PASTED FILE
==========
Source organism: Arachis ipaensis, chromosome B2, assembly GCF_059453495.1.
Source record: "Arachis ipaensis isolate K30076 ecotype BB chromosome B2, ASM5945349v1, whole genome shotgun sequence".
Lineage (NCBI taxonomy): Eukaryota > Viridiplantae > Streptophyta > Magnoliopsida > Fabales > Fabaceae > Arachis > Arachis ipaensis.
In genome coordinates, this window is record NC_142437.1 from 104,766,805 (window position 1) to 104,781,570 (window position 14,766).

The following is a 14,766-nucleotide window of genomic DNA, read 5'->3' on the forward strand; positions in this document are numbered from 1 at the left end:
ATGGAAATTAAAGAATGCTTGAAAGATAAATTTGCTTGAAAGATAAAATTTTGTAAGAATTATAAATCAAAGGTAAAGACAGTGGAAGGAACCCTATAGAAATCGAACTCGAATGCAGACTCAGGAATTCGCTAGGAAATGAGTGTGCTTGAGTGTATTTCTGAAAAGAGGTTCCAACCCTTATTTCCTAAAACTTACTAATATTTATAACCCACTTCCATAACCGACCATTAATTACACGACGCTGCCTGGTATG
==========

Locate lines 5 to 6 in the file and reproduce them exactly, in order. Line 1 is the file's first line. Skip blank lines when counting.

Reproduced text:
The following is a 14,766-nucleotide window of genomic DNA, read 5'->3' on the forward strand; positions in this document are numbered from 1 at the left end:
ATGGAAATTAAAGAATGCTTGAAAGATAAATTTGCTTGAAAGATAAAATTTTGTAAGAATTATAAATCAAAGGTAAAGACAGTGGAAGGAACCCTATAGAAATCGAACTCGAATGCAGACTCAGGAATTCGCTAGGAAATGAGTGTGCTTGAGTGTATTTCTGAAAAGAGGTTCCAACCCTTATTTCCTAAAACTTACTAATATTTATAACCCACTTCCATAACCGACCATTAATTACACGACGCTGCCTGGTATG